Your dog begs you to go with her for a walk, achieve your goal, and first of all stuff your mouth with grass ... then immediately spews up everything that was eaten.
Or maybe your dog behaves like a gourmet, methodically searching for the right bush of grass, and eating it, does not show any anxiety or side effects. This is the usual behavior for dogs, confusing many dog owners.
In fact, as a result of a survey, it turned out that the grass is the most commonly eaten by the dogs plant. But why do dogs eat grass? To be honest, there is no one hundred percent correct answer to this question.
Different dogs eat grass for various reasons. But understanding why your dog does this will help you react correctly to this behavior.
It is delicious
Your pet eats up all the crumbs left under the table after dinner, so why stop there? Being naturally scavengers, the cannis are programmed to search for food wherever possible.
It is possible that your dog simply likes the taste of grass. Or she thus satisfies some nutritional requirement (for example, in cellulose), with which her usual food can not cope.
What if the dog eats a lot of grass?
In some cases, this behavior ceases when the owners transfer the dog to a high fiber diet. If you think that this can help in your case, be sure to consult a veterinarian before making changes to your dog's diet .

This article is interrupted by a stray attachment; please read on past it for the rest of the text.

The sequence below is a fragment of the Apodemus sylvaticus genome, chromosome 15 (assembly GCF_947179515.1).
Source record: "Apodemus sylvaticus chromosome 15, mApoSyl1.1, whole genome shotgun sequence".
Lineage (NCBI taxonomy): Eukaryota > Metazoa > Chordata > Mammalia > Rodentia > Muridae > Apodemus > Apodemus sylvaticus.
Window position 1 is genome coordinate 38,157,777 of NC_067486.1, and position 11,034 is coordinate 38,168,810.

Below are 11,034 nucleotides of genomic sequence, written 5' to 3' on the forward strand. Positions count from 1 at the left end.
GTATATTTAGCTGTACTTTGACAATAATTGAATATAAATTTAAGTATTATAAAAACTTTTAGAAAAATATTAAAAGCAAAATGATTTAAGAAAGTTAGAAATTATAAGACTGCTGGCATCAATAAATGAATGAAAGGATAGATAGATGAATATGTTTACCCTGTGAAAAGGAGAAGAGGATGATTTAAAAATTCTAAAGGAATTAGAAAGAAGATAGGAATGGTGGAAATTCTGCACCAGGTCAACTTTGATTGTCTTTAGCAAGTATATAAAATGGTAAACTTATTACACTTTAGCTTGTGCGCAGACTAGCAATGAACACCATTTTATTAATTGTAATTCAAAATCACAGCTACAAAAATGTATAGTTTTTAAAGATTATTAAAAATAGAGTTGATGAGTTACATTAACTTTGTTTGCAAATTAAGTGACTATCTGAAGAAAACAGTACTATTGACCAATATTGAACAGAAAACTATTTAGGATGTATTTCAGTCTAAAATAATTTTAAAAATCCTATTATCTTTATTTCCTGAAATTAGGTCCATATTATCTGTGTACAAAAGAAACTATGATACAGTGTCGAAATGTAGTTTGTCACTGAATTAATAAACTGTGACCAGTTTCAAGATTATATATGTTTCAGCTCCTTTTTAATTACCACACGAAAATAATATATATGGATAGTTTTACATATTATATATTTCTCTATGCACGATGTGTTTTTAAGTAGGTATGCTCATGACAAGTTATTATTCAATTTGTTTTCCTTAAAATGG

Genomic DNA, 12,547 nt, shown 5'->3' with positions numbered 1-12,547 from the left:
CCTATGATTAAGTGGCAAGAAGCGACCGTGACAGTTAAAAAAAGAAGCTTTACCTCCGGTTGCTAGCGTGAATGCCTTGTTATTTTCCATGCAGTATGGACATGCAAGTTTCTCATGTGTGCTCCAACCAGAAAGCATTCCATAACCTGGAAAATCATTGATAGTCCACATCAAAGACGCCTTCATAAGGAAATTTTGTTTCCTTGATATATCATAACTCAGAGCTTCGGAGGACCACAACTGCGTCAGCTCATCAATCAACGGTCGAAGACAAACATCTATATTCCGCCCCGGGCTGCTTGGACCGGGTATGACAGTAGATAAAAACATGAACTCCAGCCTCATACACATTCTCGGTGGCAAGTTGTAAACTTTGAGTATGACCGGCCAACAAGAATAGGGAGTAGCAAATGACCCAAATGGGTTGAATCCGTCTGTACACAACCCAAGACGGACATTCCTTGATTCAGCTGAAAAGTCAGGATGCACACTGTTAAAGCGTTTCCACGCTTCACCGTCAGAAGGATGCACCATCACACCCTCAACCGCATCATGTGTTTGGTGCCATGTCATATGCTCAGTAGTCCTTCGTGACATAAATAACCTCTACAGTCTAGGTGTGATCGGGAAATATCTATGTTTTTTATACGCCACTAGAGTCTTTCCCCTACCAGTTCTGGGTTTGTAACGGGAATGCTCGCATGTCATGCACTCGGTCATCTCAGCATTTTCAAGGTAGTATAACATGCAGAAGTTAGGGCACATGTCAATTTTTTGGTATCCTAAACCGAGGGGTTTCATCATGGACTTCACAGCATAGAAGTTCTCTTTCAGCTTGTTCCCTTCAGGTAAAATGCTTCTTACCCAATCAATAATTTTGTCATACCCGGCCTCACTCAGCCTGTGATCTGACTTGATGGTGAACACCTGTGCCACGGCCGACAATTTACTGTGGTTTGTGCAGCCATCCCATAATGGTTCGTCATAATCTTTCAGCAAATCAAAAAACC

The dog is bored
In some cases, the dog eats grass simply as a pastime. The dog has its own lawn, but it has nothing to do on it. Does your pet have enough time for communication? Do you play with him? Did you notice that he eats more grass when you play and walk less with him?
What to do? Often the solution to this problem can be reduced to buying a chewing toy or to conducting regular classes with your dog.
Some experts believe that dogs use grass for self-treatment. When your pet has digestive problems, it begins to look for medicinal herbs. This is most likely in cases where this behavior starts suddenly or when eating a grass the dog behaves extremely restlessly, often stretching its neck and making swallowing movements, and then immediately regurgitates the eaten.
However, studies show that this behavior is quite rare: less than 25% of dogs are sick after eating grass, and less than 10% showed signs of a disease before that. What to do? In some cases, indigestion can be a sign of something more serious, such as gastritis or inflammation of the intestines, so it makes sense to consult a veterinarian.
Still not sure? Do not worry. Many veterinarians consider the eating of grass as normal behavior. Although dogs do not receive any nutrients from the herb, until it is contaminated with hazardous pesticides, herbicides or fertilizers, your pet's health is safe.